Davenport Building More Than Education
CALEDONIA TOWNSHIP — Davenport University has quietly begun moving dirt on the school’s W.A. Lettinga Campus to make room for a new student center and field house.
President Randolph Flechsig said the school is saving its official unwrapping of what may be the final piece of the two-year-old campus for this fall. A formal celebration marking the groundbreaking will take place in the very near future after students return to the Kraft Avenue campus in Caledonia Township.
The student center and field house will be housed in a single 85,000-square-foot building that should be ready in a year. The Panthers’ men’s and women’s basketball teams and the women’s volleyball team will call the 1,500-seat field house home. The student center, as the name implies, will be the primary meeting place for students.
“They can go there to relax and congregate. All of our student-life activities and clubs will be based there and then we’ll have recreation areas there. We’ll also have what we call our auxiliary gym, where students can play virtually anything but ice hockey. They can play roller hockey and indoor soccer off the main floor,” said Flechsig.
Some might think a student center and field house aren’t important parts of a university, at least not as important as, say, a library and computer lab, and they might be correct. But the significance to Davenport is that both indicate it has become a university that can offer its students a clear-cut lifestyle that can’t be found on a commuter campus.
“We needed a place where students, alumni and the community can congregate, and this is sort of a lynchpin,” said Flechsig. “We’ve always put our academics before anything else, but this is a lynchpin that makes us a university where students will come and live and have a quality of life that we think of as a traditional university quality of life for living on campus.”
The student center and field house may not be the last addition to the 43-acre Lettinga site, as more student housing may be built someday if the on-campus enrollment grows.
The Peter C. and Pat Cook Residence Hall, a 36,000-square-foot building with two dozen apartment-style living units, was built in the first phase of construction and opened two years ago. Additional student housing went up in the second phase and was recently completed.
“We have two buildings with 200 students, and our long-range plan calls for additional space. I’d like to see that. Given the level of interest of students wanting to live on campus, that would probably be our next project out there,” said Flechsig.
The four-story, 140,000-square-foot Richard M. DeVos and Jay Van Andel Academic Center was the cornerstone project of the first phase. The center houses classrooms and the Margaret D. Sneden Library and Technology Center, and can comfortably accommodate up to 2,400 students at a time.
The Academic Center and Residence Hall were recently LEED certified. Davenport has also captured the same certification for the student housing that was built in the second phase.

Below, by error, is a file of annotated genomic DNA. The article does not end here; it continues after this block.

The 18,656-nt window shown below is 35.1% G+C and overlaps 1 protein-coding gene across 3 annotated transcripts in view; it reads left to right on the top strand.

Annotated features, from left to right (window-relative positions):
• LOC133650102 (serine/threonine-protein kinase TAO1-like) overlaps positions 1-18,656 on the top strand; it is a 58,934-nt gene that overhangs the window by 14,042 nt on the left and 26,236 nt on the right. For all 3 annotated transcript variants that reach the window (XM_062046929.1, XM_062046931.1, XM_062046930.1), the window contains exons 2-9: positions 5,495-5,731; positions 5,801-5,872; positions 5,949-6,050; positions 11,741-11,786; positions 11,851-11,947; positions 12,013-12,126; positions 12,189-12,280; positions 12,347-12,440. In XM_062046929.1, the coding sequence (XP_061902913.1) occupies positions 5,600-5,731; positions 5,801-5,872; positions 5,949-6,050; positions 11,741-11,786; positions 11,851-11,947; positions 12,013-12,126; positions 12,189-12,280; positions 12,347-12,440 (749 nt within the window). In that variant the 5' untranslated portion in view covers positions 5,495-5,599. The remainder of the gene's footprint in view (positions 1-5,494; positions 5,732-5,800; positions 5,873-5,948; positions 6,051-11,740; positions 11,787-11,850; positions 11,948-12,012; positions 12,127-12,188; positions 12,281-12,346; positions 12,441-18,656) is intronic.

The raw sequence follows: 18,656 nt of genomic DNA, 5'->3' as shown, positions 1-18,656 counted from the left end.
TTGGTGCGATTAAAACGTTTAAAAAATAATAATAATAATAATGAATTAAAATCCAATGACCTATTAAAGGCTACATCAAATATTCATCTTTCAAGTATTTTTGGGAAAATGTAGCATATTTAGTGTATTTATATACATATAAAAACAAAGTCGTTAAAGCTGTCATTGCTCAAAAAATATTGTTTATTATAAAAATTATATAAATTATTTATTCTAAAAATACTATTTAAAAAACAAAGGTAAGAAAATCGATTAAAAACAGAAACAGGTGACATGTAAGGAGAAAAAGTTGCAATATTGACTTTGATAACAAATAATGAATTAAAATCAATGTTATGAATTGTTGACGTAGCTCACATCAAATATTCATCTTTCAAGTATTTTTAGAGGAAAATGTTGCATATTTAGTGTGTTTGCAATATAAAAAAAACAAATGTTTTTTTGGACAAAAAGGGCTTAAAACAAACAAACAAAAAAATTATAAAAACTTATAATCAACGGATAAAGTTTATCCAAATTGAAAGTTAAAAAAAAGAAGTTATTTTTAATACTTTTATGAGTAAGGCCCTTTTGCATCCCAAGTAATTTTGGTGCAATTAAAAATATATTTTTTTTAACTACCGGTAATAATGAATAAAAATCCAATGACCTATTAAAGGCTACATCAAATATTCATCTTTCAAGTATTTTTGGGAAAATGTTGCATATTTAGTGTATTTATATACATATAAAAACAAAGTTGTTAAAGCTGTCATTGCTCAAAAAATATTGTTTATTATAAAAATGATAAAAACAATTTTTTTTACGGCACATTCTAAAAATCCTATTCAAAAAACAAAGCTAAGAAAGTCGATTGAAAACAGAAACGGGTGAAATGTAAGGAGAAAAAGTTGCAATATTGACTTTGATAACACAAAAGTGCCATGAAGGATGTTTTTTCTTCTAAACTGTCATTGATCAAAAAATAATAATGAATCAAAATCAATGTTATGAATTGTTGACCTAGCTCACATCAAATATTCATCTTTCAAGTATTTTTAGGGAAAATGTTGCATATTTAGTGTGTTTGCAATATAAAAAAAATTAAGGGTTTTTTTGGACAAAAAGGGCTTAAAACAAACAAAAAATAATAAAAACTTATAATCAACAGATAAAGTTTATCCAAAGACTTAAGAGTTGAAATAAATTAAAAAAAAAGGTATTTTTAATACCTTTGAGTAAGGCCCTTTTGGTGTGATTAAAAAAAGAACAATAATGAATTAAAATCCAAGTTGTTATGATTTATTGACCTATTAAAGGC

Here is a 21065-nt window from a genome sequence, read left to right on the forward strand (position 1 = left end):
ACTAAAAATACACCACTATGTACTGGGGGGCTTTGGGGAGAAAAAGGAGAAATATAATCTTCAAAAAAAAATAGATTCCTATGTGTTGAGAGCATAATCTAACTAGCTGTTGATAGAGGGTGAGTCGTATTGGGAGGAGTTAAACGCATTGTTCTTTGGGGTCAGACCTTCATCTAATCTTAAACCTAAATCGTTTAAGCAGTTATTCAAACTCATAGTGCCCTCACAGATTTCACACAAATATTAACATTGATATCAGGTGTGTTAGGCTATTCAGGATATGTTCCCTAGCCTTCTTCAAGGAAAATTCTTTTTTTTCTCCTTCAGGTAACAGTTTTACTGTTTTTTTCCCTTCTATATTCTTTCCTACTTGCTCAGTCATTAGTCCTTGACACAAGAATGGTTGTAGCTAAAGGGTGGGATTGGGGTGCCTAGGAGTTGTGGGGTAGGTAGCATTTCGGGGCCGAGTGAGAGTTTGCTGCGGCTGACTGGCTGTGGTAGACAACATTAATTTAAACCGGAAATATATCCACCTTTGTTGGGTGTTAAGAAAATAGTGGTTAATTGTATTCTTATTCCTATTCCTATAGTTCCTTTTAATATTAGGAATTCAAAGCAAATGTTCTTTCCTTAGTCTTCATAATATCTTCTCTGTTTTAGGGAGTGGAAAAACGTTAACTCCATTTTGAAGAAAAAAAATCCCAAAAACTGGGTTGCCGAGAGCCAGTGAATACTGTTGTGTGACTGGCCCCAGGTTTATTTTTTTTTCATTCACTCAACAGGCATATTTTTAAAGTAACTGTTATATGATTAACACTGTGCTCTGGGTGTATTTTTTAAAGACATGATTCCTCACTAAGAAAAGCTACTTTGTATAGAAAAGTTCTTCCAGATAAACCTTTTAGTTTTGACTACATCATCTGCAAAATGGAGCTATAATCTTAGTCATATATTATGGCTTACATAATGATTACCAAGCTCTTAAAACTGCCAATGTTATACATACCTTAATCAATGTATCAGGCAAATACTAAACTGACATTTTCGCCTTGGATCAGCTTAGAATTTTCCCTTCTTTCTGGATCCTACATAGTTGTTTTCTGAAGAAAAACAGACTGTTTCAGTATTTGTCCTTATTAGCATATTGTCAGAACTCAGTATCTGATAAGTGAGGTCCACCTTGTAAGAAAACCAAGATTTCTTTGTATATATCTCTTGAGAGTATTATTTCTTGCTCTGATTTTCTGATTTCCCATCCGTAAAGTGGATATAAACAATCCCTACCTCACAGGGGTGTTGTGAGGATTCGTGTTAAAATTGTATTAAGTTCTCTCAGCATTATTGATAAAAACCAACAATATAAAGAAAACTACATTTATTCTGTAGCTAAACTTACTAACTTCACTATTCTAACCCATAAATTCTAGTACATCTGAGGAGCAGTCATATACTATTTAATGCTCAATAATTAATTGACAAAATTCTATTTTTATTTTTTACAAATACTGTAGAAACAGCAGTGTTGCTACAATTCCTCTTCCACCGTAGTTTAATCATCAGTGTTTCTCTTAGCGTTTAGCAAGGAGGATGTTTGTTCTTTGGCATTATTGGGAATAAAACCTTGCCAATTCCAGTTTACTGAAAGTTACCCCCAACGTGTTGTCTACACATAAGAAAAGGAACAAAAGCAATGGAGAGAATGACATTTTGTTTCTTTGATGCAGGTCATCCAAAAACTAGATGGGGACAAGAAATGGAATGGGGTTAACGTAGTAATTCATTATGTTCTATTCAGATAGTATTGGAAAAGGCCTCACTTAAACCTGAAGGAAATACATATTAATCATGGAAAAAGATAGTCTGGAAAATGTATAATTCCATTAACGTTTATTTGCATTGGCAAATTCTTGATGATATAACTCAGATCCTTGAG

“The difference between the Davenport student housing units and typical multi-unit housing or dormitories is very obvious. Everything here has been integrated into the larger system, as opposed to having several independent systems working together,” said Debra Sypien, LEED administrator for Rockford Construction.
“This approach creates a true sense of sustainability. Each element from the paint to the windows to stormwater collection systems contribute to the LEED certification,” she added.
Rockford is managing the construction of the student center and field house, which was designed by Michael Corby of Integrated Architecture. Flechsig said the university would also request LEED designation for that building.
“Our general philosophy involves two things. One, that we maintain green space so it’s not building upon building. The other thing is that all of our buildings be LEED certified. The numbers work. LEED certification is an investment, but over the life of a building it has a rate of return that is favorable, and it’s a more efficient use of air and light. We’re committed to doing that to any new building we put on the campus,” said Flechsig.
Once the Lettinga campus construction is done, the university will have to begin thinking about leaving its downtown campus. Flechsig said there aren’t any concrete plans to sell the site. But he said he has begun investigating what would be the best alternative use for the property along East Fulton Street, and he added that probe could take a few years to complete.
“Someday we will leave Fulton Street; I can’t say when. Because of the logistics, it will take a while to get us off the site, even if it were to be purchased,” he said. “A sale will transition seamlessly, I’d like to believe. The next user will be as good of a neighbor as we have been all these years.”
Even after Davenport vacates the Fulton campus, Flechsig said the university will maintain a presence downtown. The school’s academic programs will make sure that happens.